Economists continue to explore the roots of the crisis. So far, the list of culprits includes bad weather, export restrictions, growing demand, and biofuel production. That last item has come in for particular scrutiny in America, where government incentives have led to a boom in ethanol production and have helped to tie movements in energy costs to those in food markets.Another issue noted is the effects on fertilizer production:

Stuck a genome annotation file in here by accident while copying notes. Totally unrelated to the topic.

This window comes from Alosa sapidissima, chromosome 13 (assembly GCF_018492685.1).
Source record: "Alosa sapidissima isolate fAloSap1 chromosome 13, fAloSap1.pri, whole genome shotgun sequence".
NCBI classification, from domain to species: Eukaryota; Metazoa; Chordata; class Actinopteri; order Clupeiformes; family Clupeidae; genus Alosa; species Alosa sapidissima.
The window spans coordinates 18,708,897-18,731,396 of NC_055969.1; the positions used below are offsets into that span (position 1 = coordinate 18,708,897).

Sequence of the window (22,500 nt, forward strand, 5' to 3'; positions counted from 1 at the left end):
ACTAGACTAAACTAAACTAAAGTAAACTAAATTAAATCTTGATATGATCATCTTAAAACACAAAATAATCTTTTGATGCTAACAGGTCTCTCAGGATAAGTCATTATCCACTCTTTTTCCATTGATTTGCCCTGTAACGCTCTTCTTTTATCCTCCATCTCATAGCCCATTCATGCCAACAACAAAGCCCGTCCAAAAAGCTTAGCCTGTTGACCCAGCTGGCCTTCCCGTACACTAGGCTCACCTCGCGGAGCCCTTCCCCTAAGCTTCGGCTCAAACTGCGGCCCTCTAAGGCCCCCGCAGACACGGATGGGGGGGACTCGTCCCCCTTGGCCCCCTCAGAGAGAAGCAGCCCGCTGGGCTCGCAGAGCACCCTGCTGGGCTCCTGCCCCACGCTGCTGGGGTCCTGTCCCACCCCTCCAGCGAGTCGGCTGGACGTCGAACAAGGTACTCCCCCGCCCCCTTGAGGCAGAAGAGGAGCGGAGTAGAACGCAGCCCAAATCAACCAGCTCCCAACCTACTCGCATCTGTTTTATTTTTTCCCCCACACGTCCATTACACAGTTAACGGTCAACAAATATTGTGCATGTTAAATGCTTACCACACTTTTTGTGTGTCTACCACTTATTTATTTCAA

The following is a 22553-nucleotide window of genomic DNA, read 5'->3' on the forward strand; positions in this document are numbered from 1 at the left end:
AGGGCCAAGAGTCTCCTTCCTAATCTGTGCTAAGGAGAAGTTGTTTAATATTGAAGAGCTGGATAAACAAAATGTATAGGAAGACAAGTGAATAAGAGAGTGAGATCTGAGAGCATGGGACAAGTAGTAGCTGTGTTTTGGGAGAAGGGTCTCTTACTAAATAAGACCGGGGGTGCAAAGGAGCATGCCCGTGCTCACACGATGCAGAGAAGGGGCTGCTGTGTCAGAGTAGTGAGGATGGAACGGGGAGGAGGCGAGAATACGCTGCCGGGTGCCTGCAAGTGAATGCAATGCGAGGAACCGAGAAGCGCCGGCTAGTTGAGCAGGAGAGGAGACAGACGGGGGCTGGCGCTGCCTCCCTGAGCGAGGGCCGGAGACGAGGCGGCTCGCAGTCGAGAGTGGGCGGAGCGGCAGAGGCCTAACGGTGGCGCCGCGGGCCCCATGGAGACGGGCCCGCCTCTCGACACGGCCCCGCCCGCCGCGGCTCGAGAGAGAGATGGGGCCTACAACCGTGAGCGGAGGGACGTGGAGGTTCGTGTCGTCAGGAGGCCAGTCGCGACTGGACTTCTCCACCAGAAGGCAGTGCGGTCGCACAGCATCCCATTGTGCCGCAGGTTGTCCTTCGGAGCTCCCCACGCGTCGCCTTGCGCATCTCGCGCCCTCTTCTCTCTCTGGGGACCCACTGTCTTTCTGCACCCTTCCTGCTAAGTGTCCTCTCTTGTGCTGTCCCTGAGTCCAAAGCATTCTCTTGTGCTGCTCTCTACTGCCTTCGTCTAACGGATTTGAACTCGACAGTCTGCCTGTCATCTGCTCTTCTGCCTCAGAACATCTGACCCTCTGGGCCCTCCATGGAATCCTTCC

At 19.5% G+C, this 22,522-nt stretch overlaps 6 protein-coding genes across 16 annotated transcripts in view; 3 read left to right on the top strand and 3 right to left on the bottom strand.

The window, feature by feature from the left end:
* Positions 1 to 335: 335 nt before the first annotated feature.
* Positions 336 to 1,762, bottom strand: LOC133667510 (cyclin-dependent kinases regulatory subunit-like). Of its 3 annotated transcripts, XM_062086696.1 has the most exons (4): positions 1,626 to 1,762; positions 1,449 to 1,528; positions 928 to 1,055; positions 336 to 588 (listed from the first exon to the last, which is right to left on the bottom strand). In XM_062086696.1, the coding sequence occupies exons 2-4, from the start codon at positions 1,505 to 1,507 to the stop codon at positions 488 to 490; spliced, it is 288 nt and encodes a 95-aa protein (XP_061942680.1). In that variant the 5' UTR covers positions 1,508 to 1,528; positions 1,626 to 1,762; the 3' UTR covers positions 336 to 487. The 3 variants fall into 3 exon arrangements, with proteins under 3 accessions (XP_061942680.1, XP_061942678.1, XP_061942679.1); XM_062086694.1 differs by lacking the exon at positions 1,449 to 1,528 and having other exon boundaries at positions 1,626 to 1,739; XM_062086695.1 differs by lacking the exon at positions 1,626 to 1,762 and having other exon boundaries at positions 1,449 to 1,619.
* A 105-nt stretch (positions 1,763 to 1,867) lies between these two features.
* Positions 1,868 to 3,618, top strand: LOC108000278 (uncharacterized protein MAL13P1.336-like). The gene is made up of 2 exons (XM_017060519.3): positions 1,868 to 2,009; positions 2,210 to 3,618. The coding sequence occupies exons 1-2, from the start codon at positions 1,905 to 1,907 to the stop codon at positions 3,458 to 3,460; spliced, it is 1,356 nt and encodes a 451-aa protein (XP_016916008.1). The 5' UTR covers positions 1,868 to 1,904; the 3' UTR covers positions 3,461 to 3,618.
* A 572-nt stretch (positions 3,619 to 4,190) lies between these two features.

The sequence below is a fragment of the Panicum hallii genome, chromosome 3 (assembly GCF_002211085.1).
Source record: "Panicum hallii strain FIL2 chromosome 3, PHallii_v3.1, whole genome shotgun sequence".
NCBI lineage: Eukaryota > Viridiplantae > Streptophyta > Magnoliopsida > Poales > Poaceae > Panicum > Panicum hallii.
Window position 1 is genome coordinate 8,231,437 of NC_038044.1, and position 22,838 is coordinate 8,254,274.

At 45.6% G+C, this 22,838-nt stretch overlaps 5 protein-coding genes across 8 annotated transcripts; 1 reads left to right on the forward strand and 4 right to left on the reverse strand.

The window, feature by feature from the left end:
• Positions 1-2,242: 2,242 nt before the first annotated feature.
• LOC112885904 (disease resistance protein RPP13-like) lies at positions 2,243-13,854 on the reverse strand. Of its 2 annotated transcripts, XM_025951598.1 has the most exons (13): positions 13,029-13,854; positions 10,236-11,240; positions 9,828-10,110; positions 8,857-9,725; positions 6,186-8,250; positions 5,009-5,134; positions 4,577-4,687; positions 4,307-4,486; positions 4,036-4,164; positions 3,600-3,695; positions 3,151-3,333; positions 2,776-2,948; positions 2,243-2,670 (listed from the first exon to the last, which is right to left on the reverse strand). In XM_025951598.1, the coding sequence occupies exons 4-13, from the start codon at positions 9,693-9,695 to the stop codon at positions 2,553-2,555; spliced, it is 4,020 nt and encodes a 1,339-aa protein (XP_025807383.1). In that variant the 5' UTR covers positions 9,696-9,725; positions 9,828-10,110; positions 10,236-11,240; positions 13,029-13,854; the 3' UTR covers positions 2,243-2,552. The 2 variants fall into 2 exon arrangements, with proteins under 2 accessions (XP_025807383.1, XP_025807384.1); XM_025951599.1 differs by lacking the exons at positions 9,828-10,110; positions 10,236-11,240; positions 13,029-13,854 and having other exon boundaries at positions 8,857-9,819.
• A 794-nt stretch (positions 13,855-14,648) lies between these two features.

And, as Felix Salmon noted yesterday, fertiliser is overwhelmingly produced from natural gas. Mr Salmon quotes Paul Scheckel, who writes:So a reduction in fertilizer production. Which just adds to the cost of food production.Fertilizer production is second only to petroleum refining when it comes to industrial use of natural gas in the United States: 97 percent of the fertilizer applied to crops is manufactured from natural gas. With spiking energy costs, fertilizer manufacturers are opting to close their doors and instead sell their natural gas supplies.